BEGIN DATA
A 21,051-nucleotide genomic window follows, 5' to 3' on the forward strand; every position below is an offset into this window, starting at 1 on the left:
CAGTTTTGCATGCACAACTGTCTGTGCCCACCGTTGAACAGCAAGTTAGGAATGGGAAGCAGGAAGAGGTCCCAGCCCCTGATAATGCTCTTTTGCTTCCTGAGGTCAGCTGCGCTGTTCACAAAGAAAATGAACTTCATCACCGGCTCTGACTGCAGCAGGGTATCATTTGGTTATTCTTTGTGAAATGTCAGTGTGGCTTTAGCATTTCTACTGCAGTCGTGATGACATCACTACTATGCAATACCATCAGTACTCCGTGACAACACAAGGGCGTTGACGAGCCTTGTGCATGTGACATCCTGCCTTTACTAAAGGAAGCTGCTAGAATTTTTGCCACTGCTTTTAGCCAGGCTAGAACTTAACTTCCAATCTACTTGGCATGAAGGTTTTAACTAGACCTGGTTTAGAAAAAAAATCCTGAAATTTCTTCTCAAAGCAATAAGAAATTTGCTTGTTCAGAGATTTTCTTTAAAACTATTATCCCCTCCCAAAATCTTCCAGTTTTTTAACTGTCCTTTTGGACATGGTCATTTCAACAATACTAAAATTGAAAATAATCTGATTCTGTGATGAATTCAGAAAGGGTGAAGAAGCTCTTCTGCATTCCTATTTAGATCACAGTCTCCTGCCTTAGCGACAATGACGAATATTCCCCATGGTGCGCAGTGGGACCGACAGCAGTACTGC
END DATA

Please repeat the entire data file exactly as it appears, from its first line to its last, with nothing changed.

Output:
A 21,051-nucleotide genomic window follows, 5' to 3' on the forward strand; every position below is an offset into this window, starting at 1 on the left:
CAGTTTTGCATGCACAACTGTCTGTGCCCACCGTTGAACAGCAAGTTAGGAATGGGAAGCAGGAAGAGGTCCCAGCCCCTGATAATGCTCTTTTGCTTCCTGAGGTCAGCTGCGCTGTTCACAAAGAAAATGAACTTCATCACCGGCTCTGACTGCAGCAGGGTATCATTTGGTTATTCTTTGTGAAATGTCAGTGTGGCTTTAGCATTTCTACTGCAGTCGTGATGACATCACTACTATGCAATACCATCAGTACTCCGTGACAACACAAGGGCGTTGACGAGCCTTGTGCATGTGACATCCTGCCTTTACTAAAGGAAGCTGCTAGAATTTTTGCCACTGCTTTTAGCCAGGCTAGAACTTAACTTCCAATCTACTTGGCATGAAGGTTTTAACTAGACCTGGTTTAGAAAAAAAATCCTGAAATTTCTTCTCAAAGCAATAAGAAATTTGCTTGTTCAGAGATTTTCTTTAAAACTATTATCCCCTCCCAAAATCTTCCAGTTTTTTAACTGTCCTTTTGGACATGGTCATTTCAACAATACTAAAATTGAAAATAATCTGATTCTGTGATGAATTCAGAAAGGGTGAAGAAGCTCTTCTGCATTCCTATTTAGATCACAGTCTCCTGCCTTAGCGACAATGACGAATATTCCCCATGGTGCGCAGTGGGACCGACAGCAGTACTGC